Create at the Intersection of Experience and Innovation (Or: If You Never Invent Yourself, Reinvention Won’t Be Necessary)

In the recently released documentary Linda Ronstadt: The Sound of My Voice, country music legend Dolly Parton comments that “Linda could literally sing everything.” The film cuts to Ronstadt — who famously sang folk, pop, rock, country, R&B, Cajun, operetta, the Great American Songbook and traditional Mexican music in a long and successful career — as she dryly remarks, “People would think I was trying to remake myself, but I never invented myself in the first place.” There is a great deal of wisdom in those few words. Today we hear about reinventing yourself for the information age. Creating your new personal brand. Unmooring yourself from your past to create a new you. Most of that reinvention messaging is . . . what’s the technical term again? Ah yes. Hogwash. The assumption that you need to jettison the past as if it never existed and doesn’t matter is central to the modern idea of reinvention. Many writers have commented that the American myth is built upon jettisoning the old in order to glorify the new. …

Don’t Create Followers, Create More Leaders

Management guru Tom Peters has said, “Leaders don’t create followers, they create more leaders.” In the middle of a week full of simple yet sublime pleasures, I also had the opportunity to experience unexpected leadership lessons with long-time colleagues and friends. This story begins with The National Trust of England, Wales, and Northern Ireland, which has been a model for preservation and conservation organizations since its founding in 1895. While many National Trusts exist around the world, all are modeled in one way or the other on this original National Trust. I’ve worked with U.K. Trust staff members over the years and have come to count several as dear friends. The Trust’s work to connect people with places and the willingness to give back out of its century of experience to the international preservation and conservation communities have long been an inspiration. I spent time last week interacting with the National Trust at several levels. The long-time connections were also how we found ourselves in Cambridge last Monday, visiting with Dame Fiona Reynolds, Master of …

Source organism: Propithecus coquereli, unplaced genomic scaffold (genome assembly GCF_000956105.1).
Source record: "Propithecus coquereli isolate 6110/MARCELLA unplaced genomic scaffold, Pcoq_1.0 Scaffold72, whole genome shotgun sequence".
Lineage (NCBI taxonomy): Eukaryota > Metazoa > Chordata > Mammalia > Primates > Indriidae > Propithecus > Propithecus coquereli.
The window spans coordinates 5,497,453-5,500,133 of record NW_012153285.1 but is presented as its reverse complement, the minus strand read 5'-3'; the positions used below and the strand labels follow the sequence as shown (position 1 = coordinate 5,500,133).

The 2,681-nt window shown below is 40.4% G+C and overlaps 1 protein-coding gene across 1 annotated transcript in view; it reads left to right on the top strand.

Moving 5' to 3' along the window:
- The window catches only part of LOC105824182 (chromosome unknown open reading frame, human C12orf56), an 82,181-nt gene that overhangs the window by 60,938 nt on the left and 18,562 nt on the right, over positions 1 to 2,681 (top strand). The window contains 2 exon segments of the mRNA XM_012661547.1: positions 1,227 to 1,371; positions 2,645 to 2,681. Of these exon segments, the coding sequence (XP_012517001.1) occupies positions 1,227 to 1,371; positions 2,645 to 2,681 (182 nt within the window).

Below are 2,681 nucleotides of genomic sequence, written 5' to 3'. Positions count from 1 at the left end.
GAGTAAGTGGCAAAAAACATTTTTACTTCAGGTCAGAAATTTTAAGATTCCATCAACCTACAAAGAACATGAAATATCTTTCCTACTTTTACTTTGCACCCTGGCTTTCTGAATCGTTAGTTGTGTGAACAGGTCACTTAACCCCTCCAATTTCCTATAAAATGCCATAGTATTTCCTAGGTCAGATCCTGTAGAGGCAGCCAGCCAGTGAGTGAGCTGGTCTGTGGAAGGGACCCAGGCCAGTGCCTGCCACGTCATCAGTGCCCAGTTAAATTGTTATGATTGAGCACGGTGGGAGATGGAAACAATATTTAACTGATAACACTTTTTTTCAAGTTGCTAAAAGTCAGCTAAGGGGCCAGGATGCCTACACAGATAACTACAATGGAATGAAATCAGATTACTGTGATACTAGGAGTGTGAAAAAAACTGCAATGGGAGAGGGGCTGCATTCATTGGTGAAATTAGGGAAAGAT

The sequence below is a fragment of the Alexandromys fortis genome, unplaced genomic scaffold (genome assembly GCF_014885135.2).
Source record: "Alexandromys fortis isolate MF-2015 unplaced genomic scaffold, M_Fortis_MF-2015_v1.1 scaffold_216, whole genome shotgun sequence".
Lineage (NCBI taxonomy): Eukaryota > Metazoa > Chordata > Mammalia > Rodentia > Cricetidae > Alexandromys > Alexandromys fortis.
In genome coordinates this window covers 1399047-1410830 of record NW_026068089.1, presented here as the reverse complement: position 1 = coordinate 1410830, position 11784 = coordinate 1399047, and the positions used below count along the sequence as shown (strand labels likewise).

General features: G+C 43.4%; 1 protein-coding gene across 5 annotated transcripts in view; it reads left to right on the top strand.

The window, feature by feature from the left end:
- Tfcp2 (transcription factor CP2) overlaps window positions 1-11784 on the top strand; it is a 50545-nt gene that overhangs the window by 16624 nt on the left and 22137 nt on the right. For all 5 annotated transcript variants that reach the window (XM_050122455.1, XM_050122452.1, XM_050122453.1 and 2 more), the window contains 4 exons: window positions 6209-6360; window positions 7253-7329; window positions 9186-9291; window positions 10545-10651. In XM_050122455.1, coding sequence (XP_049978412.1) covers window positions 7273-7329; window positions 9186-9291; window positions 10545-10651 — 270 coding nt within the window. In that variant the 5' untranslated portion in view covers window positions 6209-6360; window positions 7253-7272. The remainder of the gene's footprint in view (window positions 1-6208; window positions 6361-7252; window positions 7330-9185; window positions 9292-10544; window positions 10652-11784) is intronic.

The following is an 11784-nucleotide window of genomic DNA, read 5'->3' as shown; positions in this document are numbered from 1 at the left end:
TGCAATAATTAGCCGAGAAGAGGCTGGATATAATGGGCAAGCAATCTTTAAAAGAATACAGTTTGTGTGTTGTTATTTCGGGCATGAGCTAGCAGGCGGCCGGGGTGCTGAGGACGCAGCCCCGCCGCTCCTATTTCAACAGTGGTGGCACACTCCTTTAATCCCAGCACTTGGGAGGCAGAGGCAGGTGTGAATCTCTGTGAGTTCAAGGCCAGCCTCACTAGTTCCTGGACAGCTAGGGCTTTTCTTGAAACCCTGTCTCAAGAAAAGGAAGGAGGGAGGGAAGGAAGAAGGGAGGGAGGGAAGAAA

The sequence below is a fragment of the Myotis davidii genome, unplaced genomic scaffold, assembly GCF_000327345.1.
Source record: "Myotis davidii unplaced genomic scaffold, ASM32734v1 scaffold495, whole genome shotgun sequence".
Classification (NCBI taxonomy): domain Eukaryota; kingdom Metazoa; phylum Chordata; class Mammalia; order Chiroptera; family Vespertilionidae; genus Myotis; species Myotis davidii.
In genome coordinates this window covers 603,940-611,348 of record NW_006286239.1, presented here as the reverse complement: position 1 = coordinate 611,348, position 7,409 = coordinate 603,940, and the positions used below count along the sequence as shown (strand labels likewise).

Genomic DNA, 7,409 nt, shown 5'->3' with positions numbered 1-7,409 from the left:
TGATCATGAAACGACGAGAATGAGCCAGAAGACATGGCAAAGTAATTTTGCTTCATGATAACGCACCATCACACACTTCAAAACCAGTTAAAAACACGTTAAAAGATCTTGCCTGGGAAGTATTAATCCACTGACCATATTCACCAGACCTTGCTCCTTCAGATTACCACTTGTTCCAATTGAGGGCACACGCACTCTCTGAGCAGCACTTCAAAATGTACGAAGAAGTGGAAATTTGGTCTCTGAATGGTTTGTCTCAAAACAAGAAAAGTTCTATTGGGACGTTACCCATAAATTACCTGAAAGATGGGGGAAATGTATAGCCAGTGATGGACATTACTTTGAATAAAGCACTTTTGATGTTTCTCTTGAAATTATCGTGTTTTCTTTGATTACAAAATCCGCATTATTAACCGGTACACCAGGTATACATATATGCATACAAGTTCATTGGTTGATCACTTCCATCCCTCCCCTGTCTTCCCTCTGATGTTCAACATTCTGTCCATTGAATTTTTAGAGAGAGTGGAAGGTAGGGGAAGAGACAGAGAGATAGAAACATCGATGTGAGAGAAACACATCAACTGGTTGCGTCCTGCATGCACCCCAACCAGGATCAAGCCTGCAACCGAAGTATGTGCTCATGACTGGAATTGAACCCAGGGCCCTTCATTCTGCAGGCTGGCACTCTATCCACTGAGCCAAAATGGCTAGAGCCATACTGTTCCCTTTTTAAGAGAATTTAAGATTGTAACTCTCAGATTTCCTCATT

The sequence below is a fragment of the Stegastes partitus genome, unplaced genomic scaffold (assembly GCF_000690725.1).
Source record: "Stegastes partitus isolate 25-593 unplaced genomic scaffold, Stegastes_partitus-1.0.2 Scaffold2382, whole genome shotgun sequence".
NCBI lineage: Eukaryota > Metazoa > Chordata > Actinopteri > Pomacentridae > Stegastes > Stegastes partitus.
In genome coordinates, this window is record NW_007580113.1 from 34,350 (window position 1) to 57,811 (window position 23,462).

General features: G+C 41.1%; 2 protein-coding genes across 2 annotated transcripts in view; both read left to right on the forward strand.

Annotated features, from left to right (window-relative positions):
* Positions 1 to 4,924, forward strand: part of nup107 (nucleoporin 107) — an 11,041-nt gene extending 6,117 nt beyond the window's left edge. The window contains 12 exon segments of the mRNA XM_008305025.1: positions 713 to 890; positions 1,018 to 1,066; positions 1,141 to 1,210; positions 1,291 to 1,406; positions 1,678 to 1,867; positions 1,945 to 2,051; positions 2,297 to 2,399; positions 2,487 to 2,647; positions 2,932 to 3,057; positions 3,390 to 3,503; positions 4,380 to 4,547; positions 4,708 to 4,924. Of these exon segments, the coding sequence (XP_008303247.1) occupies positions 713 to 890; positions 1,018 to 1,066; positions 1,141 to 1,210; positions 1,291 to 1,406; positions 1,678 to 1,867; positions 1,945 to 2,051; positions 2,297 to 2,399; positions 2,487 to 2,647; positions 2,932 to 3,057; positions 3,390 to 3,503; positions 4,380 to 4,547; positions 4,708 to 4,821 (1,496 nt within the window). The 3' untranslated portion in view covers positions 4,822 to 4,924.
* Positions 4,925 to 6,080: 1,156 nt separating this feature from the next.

Our Country is Like a Really Old House

With instant communication and connections, one can travel the globe and still face issues from home.  We may try to block them out, but they come up in conversations in other countries. In feeds on social media. During sermons.* Even in a toy display in a store window! I’ve been reminded again during my travels that in today’s global world, there are many national issues with international ramifications. Thomas Fingar — the Shorenstein APARC Fellow in the Freeman Spogli Institute for International Studies at Stanford University, former chairman of the National Intelligence Council, and former Assistant Secretary of State — lectured on the Japan / Korea / China / United States relationships during the Asian portion of my current trip.  Fingar provided a realistic and sometimes sobering assessment of future difficulties (many self-inflicted) as we were visiting sites of great beauty and centuries-old history. A few days later I arrived in the U.K. as Prime Minister Theresa May was resigning and the airways were filled with commentary (some from the current resident of the White …